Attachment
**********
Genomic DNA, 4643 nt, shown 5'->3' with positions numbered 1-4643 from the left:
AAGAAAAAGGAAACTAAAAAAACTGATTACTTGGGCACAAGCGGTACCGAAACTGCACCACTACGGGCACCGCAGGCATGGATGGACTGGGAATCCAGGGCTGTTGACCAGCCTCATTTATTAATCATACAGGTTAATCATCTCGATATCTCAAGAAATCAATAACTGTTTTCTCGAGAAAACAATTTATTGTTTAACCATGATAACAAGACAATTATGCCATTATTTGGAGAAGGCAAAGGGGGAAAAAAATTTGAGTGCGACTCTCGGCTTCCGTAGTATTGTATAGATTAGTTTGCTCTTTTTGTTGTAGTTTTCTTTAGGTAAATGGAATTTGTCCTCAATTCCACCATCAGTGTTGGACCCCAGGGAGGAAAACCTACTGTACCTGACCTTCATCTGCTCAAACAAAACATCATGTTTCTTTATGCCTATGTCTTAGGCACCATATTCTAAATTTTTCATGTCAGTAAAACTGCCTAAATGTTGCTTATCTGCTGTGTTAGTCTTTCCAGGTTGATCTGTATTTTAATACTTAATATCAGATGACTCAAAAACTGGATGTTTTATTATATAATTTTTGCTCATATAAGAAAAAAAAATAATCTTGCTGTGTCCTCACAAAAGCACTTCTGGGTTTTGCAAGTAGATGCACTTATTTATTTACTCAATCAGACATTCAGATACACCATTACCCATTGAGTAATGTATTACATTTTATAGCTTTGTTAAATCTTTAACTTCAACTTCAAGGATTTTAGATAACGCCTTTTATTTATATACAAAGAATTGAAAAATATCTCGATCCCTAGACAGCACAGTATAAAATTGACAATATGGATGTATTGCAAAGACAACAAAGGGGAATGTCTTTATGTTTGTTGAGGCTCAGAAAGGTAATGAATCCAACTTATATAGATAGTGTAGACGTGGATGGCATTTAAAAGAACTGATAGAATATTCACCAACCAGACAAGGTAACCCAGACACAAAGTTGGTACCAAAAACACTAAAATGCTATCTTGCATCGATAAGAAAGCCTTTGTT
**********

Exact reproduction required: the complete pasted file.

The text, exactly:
Genomic DNA, 4643 nt, shown 5'->3' with positions numbered 1-4643 from the left:
AAGAAAAAGGAAACTAAAAAAACTGATTACTTGGGCACAAGCGGTACCGAAACTGCACCACTACGGGCACCGCAGGCATGGATGGACTGGGAATCCAGGGCTGTTGACCAGCCTCATTTATTAATCATACAGGTTAATCATCTCGATATCTCAAGAAATCAATAACTGTTTTCTCGAGAAAACAATTTATTGTTTAACCATGATAACAAGACAATTATGCCATTATTTGGAGAAGGCAAAGGGGGAAAAAAATTTGAGTGCGACTCTCGGCTTCCGTAGTATTGTATAGATTAGTTTGCTCTTTTTGTTGTAGTTTTCTTTAGGTAAATGGAATTTGTCCTCAATTCCACCATCAGTGTTGGACCCCAGGGAGGAAAACCTACTGTACCTGACCTTCATCTGCTCAAACAAAACATCATGTTTCTTTATGCCTATGTCTTAGGCACCATATTCTAAATTTTTCATGTCAGTAAAACTGCCTAAATGTTGCTTATCTGCTGTGTTAGTCTTTCCAGGTTGATCTGTATTTTAATACTTAATATCAGATGACTCAAAAACTGGATGTTTTATTATATAATTTTTGCTCATATAAGAAAAAAAAATAATCTTGCTGTGTCCTCACAAAAGCACTTCTGGGTTTTGCAAGTAGATGCACTTATTTATTTACTCAATCAGACATTCAGATACACCATTACCCATTGAGTAATGTATTACATTTTATAGCTTTGTTAAATCTTTAACTTCAACTTCAAGGATTTTAGATAACGCCTTTTATTTATATACAAAGAATTGAAAAATATCTCGATCCCTAGACAGCACAGTATAAAATTGACAATATGGATGTATTGCAAAGACAACAAAGGGGAATGTCTTTATGTTTGTTGAGGCTCAGAAAGGTAATGAATCCAACTTATATAGATAGTGTAGACGTGGATGGCATTTAAAAGAACTGATAGAATATTCACCAACCAGACAAGGTAACCCAGACACAAAGTTGGTACCAAAAACACTAAAATGCTATCTTGCATCGATAAGAAAGCCTTTGTT